Remember When 7-Eleven Stores Became Kwik-E-Marts?

Spider Pig, Spider Pig...

I remember a trip to Los Angeles back in July 2007. The world was eagerly awaiting the premiere of The Simpsons Movie when they pulled the ultimate marketing stunt: 11 7-Eleven locations in the US and Canada were temporarily transformed into Springfield’s fictional Kwik-E-Mart.

Kate standing in front of Simpsons mural
Kate was here, circa 2007, when 11 7-Eleven locations were transformed into Kwik-E-Mart.

7-Eleven store transformed into a Kwik-E-Mart. Cars parked in front.
Where’s El Barto?
Kwik-E-Mart sign
Bart: “I didn’t think it was physically possible, but this both sucks *and* blows.”

Poster of Frosted Krusty O's
Krusty merchandize

My friends and I found one of the 11 locations and excitedly lined up to get in. Most of us in line were adults, so you could easily guess what age group makes up their core fan base.

It was fun purchasing items that looked like they came straight from the cartoon, such as the Squishee and Homer’s favorite pink frosted donut. The store was also decorated with posters and signs that parodied Apu’s stereotypical personality. Speaking of Apu, they even hired Indian-Americans to take charge of the register. Well, that was the year 2007, so we might get a different reaction from the Twitterverse of 2021.

Sign that says, "First Bank of Springfield"
Where is Mr. Burns?
Sign that says, "Today's Pastries at Tomorrow's Prices!" and a stack of pink donuts
Sprinkly goodness

Kwik-E-Mart signage
One of the 11 7-Elevens that transformed into Kwik-E-Mart in 2007
Sign that says, "5-minute parking. Violators will be executed."
Doh! Doh!

In 2020, Hank Azaria announced he will no longer provide the voice for the convenience-store owner Apu Nahasapeemapetilon, whose thick accent and cheapskate ways have led to critics calling that character a racist stereotype. Apu’s last notable speaking appearance was in October 2017. Since then, no lines have been given to the famous Kwik-E-Mart clerk.

Simpsons cups on a shelf
Poster of Buzz Cola

The Simpsons has come a long way. On April 19, 1987, it started as a series of animated shorts by Life In Hell cartoonist Matt Groening on the Fox sketch comedy series, The Tracey Ullman Show. The Simpsons soon debuted as an independent series on December 17, 1989, and the rest, as they say, is history.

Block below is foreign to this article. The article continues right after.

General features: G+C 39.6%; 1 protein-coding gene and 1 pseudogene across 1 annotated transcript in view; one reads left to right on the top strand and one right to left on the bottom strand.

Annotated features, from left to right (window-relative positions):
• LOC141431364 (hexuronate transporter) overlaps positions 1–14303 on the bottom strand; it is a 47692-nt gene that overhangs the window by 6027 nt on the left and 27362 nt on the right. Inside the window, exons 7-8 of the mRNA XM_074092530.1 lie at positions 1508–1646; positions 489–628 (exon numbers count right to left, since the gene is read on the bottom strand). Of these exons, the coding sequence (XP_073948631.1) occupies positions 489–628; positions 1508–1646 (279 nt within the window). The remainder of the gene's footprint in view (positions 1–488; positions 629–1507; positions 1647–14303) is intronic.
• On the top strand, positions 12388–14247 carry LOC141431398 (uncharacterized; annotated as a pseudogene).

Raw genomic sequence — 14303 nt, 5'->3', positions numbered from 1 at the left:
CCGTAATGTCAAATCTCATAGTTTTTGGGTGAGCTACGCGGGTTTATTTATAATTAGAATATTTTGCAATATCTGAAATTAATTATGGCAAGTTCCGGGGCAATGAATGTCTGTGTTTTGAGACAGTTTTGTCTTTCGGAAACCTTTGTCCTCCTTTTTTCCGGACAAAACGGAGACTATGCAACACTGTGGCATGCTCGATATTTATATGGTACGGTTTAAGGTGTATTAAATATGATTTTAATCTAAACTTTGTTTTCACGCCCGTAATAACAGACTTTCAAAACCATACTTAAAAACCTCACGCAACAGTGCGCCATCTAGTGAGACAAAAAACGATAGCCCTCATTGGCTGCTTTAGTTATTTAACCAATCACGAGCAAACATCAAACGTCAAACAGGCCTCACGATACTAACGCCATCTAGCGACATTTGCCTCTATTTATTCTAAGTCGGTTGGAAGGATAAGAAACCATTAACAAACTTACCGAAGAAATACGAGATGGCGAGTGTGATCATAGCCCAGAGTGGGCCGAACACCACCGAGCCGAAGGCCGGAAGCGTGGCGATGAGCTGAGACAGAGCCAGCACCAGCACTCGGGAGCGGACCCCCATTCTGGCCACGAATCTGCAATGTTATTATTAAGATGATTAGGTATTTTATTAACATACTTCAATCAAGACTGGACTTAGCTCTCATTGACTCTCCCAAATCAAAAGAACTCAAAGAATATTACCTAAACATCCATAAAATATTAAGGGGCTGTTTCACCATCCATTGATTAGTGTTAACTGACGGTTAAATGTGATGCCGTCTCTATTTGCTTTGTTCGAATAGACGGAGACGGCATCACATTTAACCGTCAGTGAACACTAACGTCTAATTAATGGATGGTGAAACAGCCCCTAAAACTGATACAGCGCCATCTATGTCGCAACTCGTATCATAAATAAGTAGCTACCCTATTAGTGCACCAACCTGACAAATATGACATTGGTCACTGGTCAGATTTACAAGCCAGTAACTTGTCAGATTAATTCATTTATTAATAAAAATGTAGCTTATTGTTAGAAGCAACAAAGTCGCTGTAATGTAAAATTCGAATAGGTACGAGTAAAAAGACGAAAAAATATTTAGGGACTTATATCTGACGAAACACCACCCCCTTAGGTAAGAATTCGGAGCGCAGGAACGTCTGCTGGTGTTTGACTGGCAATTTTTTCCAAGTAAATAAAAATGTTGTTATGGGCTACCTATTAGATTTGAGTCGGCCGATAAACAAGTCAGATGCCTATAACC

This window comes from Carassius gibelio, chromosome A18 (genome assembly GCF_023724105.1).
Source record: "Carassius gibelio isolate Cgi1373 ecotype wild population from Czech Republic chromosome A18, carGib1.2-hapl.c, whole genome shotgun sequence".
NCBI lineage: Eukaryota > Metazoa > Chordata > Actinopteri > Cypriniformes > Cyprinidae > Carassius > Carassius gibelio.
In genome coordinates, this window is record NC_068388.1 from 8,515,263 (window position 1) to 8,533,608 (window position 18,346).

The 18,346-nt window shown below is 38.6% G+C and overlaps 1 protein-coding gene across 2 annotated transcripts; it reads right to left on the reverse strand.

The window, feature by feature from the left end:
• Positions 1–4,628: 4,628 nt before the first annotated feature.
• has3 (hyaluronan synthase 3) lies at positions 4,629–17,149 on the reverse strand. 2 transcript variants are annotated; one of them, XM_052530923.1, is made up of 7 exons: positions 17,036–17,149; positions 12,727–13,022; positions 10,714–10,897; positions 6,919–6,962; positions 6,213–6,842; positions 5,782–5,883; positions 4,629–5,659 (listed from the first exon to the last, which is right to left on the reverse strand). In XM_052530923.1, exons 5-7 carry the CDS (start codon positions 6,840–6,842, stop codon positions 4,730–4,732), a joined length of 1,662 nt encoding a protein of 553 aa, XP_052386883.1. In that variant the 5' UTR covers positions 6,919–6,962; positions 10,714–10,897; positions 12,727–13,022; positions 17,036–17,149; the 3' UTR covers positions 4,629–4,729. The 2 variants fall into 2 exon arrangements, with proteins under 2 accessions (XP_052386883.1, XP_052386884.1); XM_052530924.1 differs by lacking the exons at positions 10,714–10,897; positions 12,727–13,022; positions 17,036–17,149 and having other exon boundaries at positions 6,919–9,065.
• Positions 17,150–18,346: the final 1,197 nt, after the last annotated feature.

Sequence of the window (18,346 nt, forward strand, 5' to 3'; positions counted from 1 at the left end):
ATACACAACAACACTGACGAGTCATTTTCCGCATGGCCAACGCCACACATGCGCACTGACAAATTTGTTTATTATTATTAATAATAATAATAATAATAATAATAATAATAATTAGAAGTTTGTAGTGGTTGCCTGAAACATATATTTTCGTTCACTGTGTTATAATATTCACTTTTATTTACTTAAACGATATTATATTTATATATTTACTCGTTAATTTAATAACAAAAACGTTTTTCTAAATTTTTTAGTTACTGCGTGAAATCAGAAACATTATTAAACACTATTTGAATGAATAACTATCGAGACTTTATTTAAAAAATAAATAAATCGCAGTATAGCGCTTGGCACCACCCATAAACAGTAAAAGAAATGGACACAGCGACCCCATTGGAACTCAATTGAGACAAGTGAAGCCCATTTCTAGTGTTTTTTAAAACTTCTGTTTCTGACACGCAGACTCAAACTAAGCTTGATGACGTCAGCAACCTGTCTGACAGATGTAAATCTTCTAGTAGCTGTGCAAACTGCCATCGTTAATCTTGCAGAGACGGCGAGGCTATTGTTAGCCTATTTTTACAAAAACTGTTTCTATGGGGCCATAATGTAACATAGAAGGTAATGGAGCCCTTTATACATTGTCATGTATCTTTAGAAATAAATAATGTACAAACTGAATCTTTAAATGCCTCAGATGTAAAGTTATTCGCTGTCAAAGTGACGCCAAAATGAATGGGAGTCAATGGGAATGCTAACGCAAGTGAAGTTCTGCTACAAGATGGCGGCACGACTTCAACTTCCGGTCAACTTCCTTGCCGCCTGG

Scroll below for more photos I saved from that fun day in 2007.

Sign that says, "Buy some fruit to feel less guilty about the chili dog" on a shelf of cold sandwiches
Kwik-E-Mart sandwiches, anyone?
Window poster of Apu saying, "Thank you for loitering. Please come again."
Apu: “Mr. Simpson, pay for your purchases and get out… and come again.”
Stack of pink donuts with candy sprinkles
Homer: “Donuts, is there anything they can’t do?”

Sign that says, "Greetings from Springfield" and the three-eyed red fish
Whiteboard with handwritten note that says, "Please accept my humble apology. We are currently out of Krusty O's, Radioactive Man, and Chutney Squish. More coming! -Apu."
What about donuts?
Signage with Apu saying, "Every item guaranteed fresh or your money begrudgingly refunded."

Blurry Kwik-E-Mart sign with reminders
Kwik humor
Hotdog stand with the sign, "Buy 3 for the price of 3!"
Apu: “Thank you, steal again.”
Hotdog stand with the sign, "Our hot dogs are rich in bunly goodness."
No veggiedogs, Apu?

Three Indian-Americans working the register
The year was 2007, and in true Simpsons humor, they hired Indian-Americans to man the Kwik-E-Stores.

Now tell me: What’s your favorite Simpsons episode? Mine is Season 24, Episode 7 (The Day the Earth Stood Cool) when the whole town was invaded by annoying hipsters.

Featured cartoon clip from